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An Explanation: Why I Don’t Like “At the Cross”


I should have expected this: I’ve been asked why I don’t like “At the Cross,” a popular version of Isaac Watts’ “Alas, and Did My Savior Bleed” with a chorus tacked on. In this post, I will answer that question.

Let me be clear on this: I love the Watts hymn as he wrote it, but I have three objections to this chorus. I’ll begin with the least before moving on to two important criticisms.

I’m not a fan of added choruses and so-called bridges. If you think you can write a better song, then have at it, but show some respect and don’t mess with another author’s work. I’m also not usually in favor of updating the language of old hymns. In most cases, your congregation is smart enough to understand a simple explanation of an archaic word or phrase, and it’s better to do that than risk violating the author by changing his meaning, e.g., “Here I raise mine Ebenezer” does not mean “Here I raise my voice to heaven.” As usual, there are exceptions, Watts’ twelve (by my count) references to “bowels” (by which he usually means “heart” as we figuratively use it) in his Psalms and Hymns being most notable. I suspect a “simple explanation,” in those cases, would be inadequate to still the distaste of one demographic and the snickering of another.

Moving on to more serious criticisms, let’s begin by reviewing the offending words:

At the cross, at the cross,
Where I first saw the light,
And the burden of my heart rolled away.
It was there by faith I received my sight,
And now I am happy all the day!
—Not Isaac Watts

I’ll begin with the first error that caught my eye, that is, the final line: “And now I am happy all the day!” Is this not ridiculous on its face? How many of you who are believers can say that you are happy all day, every day? More importantly, should you be? Do you not have knowledge and experiences that should make you, as disciples of “a man of sorrows” who was “acquainted with grief,” legitimately unhappy? This line is childishly silly, at best, and grotesquely offensive, at worst.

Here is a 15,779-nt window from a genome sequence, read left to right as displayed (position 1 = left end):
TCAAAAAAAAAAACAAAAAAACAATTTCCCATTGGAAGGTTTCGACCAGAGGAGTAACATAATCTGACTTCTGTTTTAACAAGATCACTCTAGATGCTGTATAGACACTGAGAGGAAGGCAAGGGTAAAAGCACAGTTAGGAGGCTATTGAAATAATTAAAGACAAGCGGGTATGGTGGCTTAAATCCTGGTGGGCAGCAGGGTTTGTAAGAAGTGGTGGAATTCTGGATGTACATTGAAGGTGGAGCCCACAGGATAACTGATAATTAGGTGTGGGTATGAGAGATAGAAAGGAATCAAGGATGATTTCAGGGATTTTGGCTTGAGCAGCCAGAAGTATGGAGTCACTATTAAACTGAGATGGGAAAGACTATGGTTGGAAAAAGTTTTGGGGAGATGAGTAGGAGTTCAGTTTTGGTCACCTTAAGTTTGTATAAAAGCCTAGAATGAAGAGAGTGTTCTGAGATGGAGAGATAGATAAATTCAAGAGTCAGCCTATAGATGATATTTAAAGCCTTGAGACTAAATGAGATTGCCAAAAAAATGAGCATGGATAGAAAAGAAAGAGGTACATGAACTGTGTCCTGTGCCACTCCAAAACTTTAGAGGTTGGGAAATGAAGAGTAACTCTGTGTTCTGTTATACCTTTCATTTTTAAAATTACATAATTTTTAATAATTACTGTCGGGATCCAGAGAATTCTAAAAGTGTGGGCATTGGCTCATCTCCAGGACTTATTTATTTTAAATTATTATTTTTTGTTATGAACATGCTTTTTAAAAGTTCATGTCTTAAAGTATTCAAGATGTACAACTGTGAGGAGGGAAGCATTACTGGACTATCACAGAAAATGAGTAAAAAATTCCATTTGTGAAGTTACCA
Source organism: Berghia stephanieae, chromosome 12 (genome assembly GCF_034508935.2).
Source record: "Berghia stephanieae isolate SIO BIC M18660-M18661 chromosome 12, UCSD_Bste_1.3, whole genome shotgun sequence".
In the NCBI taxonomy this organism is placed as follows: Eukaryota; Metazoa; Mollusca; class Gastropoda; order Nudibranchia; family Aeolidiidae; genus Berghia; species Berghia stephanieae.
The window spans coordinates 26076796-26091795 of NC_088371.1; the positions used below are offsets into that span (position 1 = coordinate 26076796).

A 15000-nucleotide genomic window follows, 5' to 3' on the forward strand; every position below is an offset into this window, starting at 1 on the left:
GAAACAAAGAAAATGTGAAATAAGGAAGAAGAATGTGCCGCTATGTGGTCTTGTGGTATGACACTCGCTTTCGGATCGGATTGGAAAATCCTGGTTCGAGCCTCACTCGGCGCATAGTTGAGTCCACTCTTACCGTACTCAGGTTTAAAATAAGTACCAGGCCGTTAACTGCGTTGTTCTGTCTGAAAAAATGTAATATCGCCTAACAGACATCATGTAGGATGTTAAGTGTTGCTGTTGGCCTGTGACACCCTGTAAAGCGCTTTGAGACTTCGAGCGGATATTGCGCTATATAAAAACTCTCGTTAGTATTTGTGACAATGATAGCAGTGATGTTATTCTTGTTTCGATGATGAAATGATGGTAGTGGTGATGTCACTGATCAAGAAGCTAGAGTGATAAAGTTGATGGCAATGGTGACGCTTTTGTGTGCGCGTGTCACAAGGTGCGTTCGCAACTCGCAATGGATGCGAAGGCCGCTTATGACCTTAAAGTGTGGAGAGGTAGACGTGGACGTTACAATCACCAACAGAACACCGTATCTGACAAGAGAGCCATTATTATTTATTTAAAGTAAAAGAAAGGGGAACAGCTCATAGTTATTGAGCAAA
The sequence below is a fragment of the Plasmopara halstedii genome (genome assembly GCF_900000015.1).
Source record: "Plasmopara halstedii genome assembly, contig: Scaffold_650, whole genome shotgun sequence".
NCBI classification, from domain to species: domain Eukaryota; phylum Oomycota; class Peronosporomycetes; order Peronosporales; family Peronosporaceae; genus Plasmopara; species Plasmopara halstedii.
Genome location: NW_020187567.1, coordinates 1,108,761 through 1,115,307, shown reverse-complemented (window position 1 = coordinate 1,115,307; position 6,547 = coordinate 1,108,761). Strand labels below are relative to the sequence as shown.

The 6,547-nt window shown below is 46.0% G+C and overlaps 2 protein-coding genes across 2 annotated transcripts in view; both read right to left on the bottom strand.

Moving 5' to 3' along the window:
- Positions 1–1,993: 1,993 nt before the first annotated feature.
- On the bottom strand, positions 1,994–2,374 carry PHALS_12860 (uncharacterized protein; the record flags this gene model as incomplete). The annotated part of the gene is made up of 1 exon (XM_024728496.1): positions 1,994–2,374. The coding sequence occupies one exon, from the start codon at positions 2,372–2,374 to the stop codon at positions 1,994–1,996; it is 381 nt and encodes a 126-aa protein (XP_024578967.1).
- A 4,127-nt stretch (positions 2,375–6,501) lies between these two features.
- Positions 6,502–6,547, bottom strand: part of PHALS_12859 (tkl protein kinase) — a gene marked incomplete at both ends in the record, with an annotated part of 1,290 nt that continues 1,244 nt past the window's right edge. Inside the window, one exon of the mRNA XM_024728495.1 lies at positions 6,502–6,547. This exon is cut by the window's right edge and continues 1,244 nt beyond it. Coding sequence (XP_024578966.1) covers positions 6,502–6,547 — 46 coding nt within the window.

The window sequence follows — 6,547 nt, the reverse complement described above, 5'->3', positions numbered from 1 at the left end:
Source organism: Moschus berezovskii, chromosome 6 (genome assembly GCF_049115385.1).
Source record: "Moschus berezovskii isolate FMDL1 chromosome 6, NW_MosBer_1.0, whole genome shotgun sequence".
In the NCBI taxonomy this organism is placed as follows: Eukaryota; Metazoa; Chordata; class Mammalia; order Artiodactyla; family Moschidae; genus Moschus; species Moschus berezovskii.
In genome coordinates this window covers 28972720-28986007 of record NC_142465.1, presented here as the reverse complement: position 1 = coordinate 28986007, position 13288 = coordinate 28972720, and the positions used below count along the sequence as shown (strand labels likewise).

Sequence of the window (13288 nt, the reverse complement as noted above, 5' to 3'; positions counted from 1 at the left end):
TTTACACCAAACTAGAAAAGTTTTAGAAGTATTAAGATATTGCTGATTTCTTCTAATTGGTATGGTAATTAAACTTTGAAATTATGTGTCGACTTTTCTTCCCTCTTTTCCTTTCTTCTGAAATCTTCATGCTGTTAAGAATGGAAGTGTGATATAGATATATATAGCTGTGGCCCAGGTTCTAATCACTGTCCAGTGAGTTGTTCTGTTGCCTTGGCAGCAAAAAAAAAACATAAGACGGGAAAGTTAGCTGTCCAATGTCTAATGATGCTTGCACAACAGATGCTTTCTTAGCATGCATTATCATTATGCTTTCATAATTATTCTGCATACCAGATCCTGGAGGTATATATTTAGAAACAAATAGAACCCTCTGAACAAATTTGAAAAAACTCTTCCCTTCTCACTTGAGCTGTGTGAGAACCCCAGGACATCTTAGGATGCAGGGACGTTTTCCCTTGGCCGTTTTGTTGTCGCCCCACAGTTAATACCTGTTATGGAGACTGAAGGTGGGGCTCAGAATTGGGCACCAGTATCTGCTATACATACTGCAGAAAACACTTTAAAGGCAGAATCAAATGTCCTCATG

Finally, this chorus confuses the doctrines of conversion and justification. I was justified at the cross. This is a major point of doctrine that separates Reformed (and Lutheran) Christians from every errant and heretical form, and one on which we stake our very hope of eternal salvation. Yet this chorus says nothing at all about justification, describing, instead, conversion. But we know, thanks to Nicodemus’ conversation with Jesus in John 3 and Paul’s words in 1 Corinthians 2:14ff, that can’t happen until one has been born again, that is, regenerated. This is clearly biblical, and again, fundamental Reformed orthodoxy. As a Reformed minister, Isaac Watts would have abhorred this chorus, giving us all the more reason to reject it, not only as unbiblical and stupid, but as an offense to the hymn’s author.

Addendum: Many will think this trivial, but the medium really does carry its own message.



Posted 2019·01·08 by David Kjos
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Posted in: Isaac Watts · Music · Musical Miasma & Putrid Poetry

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